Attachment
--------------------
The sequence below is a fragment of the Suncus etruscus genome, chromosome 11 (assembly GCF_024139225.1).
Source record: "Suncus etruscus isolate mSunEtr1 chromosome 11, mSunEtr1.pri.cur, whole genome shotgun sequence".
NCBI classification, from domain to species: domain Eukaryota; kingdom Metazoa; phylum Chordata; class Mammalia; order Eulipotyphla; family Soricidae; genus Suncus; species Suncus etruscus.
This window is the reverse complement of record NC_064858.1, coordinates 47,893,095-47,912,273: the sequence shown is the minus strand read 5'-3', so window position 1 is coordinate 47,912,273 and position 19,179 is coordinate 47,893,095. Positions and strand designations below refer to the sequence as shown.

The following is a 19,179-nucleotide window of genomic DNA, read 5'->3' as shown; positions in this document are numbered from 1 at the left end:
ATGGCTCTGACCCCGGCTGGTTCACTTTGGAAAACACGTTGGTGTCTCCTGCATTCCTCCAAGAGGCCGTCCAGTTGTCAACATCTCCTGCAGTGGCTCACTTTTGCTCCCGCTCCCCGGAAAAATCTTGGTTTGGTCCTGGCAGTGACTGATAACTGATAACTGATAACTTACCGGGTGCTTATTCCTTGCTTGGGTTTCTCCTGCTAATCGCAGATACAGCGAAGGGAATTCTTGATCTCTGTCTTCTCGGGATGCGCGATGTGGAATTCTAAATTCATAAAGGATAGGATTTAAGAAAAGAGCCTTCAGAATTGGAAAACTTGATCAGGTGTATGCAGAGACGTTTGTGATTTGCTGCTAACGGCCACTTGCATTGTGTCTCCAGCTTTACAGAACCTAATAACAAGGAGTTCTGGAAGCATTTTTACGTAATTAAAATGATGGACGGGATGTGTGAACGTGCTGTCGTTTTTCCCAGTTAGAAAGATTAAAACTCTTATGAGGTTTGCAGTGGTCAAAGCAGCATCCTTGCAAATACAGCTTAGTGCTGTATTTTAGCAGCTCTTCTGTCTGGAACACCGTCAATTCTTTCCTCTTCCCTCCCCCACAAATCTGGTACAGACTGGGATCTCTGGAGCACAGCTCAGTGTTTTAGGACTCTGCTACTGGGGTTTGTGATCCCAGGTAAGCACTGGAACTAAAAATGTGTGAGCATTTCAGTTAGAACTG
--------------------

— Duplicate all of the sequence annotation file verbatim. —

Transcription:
The sequence below is a fragment of the Suncus etruscus genome, chromosome 11 (assembly GCF_024139225.1).
Source record: "Suncus etruscus isolate mSunEtr1 chromosome 11, mSunEtr1.pri.cur, whole genome shotgun sequence".
NCBI classification, from domain to species: domain Eukaryota; kingdom Metazoa; phylum Chordata; class Mammalia; order Eulipotyphla; family Soricidae; genus Suncus; species Suncus etruscus.
This window is the reverse complement of record NC_064858.1, coordinates 47,893,095-47,912,273: the sequence shown is the minus strand read 5'-3', so window position 1 is coordinate 47,912,273 and position 19,179 is coordinate 47,893,095. Positions and strand designations below refer to the sequence as shown.

The following is a 19,179-nucleotide window of genomic DNA, read 5'->3' as shown; positions in this document are numbered from 1 at the left end:
ATGGCTCTGACCCCGGCTGGTTCACTTTGGAAAACACGTTGGTGTCTCCTGCATTCCTCCAAGAGGCCGTCCAGTTGTCAACATCTCCTGCAGTGGCTCACTTTTGCTCCCGCTCCCCGGAAAAATCTTGGTTTGGTCCTGGCAGTGACTGATAACTGATAACTGATAACTTACCGGGTGCTTATTCCTTGCTTGGGTTTCTCCTGCTAATCGCAGATACAGCGAAGGGAATTCTTGATCTCTGTCTTCTCGGGATGCGCGATGTGGAATTCTAAATTCATAAAGGATAGGATTTAAGAAAAGAGCCTTCAGAATTGGAAAACTTGATCAGGTGTATGCAGAGACGTTTGTGATTTGCTGCTAACGGCCACTTGCATTGTGTCTCCAGCTTTACAGAACCTAATAACAAGGAGTTCTGGAAGCATTTTTACGTAATTAAAATGATGGACGGGATGTGTGAACGTGCTGTCGTTTTTCCCAGTTAGAAAGATTAAAACTCTTATGAGGTTTGCAGTGGTCAAAGCAGCATCCTTGCAAATACAGCTTAGTGCTGTATTTTAGCAGCTCTTCTGTCTGGAACACCGTCAATTCTTTCCTCTTCCCTCCCCCACAAATCTGGTACAGACTGGGATCTCTGGAGCACAGCTCAGTGTTTTAGGACTCTGCTACTGGGGTTTGTGATCCCAGGTAAGCACTGGAACTAAAAATGTGTGAGCATTTCAGTTAGAACTG